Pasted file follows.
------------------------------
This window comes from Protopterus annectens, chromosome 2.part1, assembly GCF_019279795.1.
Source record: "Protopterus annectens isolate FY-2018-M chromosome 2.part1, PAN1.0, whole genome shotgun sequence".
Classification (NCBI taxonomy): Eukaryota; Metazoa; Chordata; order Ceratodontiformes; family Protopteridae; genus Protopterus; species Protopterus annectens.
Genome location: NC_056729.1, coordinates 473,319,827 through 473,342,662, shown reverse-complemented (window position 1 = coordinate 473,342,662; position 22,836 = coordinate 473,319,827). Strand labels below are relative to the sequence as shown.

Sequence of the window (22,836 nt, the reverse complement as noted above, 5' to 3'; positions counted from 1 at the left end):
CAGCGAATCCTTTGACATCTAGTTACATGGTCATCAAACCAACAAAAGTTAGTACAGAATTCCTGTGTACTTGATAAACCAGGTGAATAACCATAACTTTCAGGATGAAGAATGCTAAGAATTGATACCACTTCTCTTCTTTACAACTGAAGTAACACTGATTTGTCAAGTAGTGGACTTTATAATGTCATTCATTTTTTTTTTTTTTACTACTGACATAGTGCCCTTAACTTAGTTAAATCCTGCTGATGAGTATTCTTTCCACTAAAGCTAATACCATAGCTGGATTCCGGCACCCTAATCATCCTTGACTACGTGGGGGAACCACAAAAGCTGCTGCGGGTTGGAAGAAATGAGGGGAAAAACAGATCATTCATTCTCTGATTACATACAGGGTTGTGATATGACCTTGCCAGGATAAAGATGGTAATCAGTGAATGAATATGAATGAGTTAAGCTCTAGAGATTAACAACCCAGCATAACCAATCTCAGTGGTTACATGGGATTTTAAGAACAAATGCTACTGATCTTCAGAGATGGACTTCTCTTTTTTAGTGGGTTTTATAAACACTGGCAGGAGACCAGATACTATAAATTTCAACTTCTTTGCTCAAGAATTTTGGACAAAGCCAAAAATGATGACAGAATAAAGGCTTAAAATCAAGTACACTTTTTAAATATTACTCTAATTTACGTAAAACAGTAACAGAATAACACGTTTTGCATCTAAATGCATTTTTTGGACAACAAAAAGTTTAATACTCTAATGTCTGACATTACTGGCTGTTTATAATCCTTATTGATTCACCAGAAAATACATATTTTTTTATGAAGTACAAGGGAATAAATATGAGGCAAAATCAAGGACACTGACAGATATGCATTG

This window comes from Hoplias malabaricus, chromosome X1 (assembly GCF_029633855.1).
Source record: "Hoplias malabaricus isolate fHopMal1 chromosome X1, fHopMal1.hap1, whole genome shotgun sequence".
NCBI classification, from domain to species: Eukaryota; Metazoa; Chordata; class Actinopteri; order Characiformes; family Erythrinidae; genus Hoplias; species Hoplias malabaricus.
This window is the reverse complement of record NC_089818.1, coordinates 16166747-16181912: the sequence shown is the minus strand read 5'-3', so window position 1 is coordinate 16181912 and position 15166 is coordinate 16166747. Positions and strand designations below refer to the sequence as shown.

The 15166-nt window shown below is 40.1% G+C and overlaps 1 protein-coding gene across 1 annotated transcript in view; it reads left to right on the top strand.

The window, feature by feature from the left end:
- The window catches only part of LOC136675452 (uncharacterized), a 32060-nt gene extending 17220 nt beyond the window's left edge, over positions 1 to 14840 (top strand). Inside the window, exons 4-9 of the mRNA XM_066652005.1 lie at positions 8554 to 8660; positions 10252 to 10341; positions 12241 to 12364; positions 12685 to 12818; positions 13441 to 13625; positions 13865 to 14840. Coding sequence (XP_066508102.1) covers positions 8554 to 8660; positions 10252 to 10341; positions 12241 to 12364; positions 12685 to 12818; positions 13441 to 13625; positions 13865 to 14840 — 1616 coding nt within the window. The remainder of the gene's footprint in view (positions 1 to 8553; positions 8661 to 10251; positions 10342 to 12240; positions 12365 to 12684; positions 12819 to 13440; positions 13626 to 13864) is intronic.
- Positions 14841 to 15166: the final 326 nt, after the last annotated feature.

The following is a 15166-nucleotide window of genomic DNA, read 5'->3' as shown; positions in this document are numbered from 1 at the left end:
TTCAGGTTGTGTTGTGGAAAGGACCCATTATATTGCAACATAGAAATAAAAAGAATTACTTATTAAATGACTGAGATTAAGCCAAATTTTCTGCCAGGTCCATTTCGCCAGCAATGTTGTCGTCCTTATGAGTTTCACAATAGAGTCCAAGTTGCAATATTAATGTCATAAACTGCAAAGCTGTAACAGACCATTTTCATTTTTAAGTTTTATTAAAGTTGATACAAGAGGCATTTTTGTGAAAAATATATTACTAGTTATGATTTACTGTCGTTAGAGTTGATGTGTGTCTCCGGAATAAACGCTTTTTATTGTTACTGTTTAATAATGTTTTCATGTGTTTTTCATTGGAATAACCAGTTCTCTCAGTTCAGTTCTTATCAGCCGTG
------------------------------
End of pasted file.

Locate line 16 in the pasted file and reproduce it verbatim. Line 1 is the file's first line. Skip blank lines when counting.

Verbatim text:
TTCAGGTTGTGTTGTGGAAAGGACCCATTATATTGCAACATAGAAATAAAAAGAATTACTTATTAAATGACTGAGATTAAGCCAAATTTTCTGCCAGGTCCATTTCGCCAGCAATGTTGTCGTCCTTATGAGTTTCACAATAGAGTCCAAGTTGCAATATTAATGTCATAAACTGCAAAGCTGTAACAGACCATTTTCATTTTTAAGTTTTATTAAAGTTGATACAAGAGGCATTTTTGTGAAAAATATATTACTAGTTATGATTTACTGTCGTTAGAGTTGATGTGTGTCTCCGGAATAAACGCTTTTTATTGTTACTGTTTAATAATGTTTTCATGTGTTTTTCATTGGAATAACCAGTTCTCTCAGTTCAGTTCTTATCAGCCGTG